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Jackson & New Orleans Workers' Compensation / Blog / Workers Compensation / Do You Work with Machines in Louisiana? If So, Be Aware of these 7 Amputation Hazards in Your Workplace

Do You Work with Machines in Louisiana? If So, Be Aware of these 7 Amputation Hazards in Your Workplace


There is no doubt that amputation injuries are some of the worst workplace injuries that a Louisiana worker can suffer on the job. Indeed, a workplace amputation injury is an injury in which a worker’s body part is partially or completely removed from his or her body, often affecting arms, legs, or digits such as fingers and toes. Workplace amputation injuries can certainly disable a worker from being able to work their regular job, and can significantly impact a worker’s activities of daily living. Workers who work with heavy machinery are at a heightened risk of amputation injuries, due to the nature of working at high speeds and with sharp and powerful equipment. But why is working with machines in Louisiana so dangerous and what specific machine components may lead to a workplace amputation injury? To help Louisiana workers better understand just how dangerous working with machines can be, and the risk of suffering an amputation injury, we provide those answers here.

7 Machine Components that Provide Amputation Risks in Louisiana Workplaces

According to the Occupational Safety and Health Administration (OSHA), there are seven top machine components that present a risk of amputation injury to workers. These 7 machine component amputation hazards include the following:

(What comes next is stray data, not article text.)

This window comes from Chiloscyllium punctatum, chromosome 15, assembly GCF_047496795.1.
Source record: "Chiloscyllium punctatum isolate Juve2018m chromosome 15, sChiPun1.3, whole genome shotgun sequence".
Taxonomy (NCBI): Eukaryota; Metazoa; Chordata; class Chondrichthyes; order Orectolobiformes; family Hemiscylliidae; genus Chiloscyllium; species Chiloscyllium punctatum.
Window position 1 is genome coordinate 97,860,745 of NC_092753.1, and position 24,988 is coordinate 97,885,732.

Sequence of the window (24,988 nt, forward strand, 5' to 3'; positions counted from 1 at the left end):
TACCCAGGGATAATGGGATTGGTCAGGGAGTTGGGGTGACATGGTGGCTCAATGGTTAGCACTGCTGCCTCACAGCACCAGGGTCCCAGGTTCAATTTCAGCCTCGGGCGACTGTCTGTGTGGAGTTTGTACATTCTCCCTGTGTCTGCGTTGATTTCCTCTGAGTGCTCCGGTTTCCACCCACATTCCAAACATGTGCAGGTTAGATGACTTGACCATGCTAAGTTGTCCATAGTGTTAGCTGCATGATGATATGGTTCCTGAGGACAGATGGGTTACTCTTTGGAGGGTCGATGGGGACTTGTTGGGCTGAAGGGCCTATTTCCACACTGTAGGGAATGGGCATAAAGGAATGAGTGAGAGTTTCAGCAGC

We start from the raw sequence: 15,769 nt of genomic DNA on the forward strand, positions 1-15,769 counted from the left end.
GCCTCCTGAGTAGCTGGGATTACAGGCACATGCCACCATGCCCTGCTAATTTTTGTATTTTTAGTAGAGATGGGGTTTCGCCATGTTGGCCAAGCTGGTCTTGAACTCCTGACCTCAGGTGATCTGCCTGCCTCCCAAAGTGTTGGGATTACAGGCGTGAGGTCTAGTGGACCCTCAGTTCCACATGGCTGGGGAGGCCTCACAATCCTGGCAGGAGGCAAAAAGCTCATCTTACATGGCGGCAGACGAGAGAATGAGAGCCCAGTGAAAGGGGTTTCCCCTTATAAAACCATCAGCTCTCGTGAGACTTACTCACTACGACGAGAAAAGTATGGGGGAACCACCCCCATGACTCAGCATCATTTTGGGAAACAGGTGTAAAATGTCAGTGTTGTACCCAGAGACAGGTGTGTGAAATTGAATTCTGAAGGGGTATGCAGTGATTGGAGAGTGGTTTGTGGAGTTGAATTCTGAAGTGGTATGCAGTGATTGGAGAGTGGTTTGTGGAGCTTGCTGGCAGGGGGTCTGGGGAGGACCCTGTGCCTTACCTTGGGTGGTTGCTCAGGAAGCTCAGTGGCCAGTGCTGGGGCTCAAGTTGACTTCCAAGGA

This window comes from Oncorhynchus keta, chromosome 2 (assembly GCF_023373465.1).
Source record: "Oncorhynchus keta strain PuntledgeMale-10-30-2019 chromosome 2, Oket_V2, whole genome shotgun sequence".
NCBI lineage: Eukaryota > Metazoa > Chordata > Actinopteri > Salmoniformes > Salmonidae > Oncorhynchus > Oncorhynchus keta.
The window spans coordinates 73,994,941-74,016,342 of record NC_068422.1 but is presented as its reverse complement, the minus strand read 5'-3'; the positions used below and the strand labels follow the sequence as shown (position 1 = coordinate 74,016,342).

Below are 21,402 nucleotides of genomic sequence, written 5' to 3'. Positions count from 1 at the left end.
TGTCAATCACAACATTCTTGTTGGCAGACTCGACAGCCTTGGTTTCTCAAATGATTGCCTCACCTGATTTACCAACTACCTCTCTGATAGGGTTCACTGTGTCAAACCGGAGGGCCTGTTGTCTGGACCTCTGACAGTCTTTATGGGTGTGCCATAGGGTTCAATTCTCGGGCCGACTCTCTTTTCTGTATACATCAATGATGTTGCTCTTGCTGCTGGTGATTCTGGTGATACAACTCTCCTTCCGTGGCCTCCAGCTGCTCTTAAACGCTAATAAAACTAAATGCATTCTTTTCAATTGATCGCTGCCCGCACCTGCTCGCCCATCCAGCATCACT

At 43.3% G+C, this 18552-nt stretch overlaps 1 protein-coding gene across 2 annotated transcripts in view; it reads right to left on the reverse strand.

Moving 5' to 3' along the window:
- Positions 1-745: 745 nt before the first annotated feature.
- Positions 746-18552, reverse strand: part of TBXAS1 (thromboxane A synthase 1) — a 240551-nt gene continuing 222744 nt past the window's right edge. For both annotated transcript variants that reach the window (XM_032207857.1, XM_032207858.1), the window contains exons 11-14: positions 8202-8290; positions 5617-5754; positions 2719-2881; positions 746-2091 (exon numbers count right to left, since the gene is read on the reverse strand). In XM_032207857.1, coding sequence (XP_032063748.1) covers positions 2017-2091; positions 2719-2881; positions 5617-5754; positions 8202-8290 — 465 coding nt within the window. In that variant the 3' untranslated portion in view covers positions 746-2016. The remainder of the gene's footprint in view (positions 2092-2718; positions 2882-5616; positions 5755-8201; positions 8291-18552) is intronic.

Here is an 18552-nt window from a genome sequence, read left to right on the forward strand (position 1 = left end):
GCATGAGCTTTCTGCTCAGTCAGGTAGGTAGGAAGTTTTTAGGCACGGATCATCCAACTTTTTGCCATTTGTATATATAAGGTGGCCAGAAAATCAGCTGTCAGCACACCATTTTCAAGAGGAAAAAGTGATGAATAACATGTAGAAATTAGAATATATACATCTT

• Power-transmission apparatuses: OSHA explains that “flywheels, pulleys, belts, chains, couplings, spindles, cams and gears in addition to connecting rods” and other parts of a machine that transmit energy are a top amputation hazard for workers who work with machines on the job;
  • Point of operation: according to OSHA, the area or place where the machine actually works on the material being used by the worker is another machine component that can cause amputation injuries;
  • Bending: bending with heavy machinery typically involves the machine’s power being applied to bend or form materials like metal;
  • Punching: when a worker uses a machine to punch certain materials like metal, the point of the “punching” motion by the machine can cause an amputation injury if a limb or fingers enters the punching area;
  • Cutting: of course, when a machine is used to cut material, the sawing or slicing action can be very dangerous and can cause an amputation injury;
  • Shearing: like cutting, the action of shearing to trim materials, like metal, can slice a worker’s limb or digit off, causing an amputation injury; and
  • Other moving parts of the machine: virtually any movement that a heavy machine makes can cause a risk of amputation to workers. As OSHA notes, “machine components that move during machine operation such as reciprocating, rotating, and transverse moving parts as well as auxiliary machine parts” can cause workplace amputation injuries.

Justice for Victims of Workplace Amputation Injuries

If you were injured in a workplace accident and suffered a debilitating amputation injury in Louisiana, it is important to know your rights and options to Louisiana workers’ compensation benefits. Contact the experienced Louisiana amputation lawyers at Lunsford Baskin & Priebe for a free and confidential consultation and speak to an experienced Louisiana workers’ compensation lawyer about your rights and options today.

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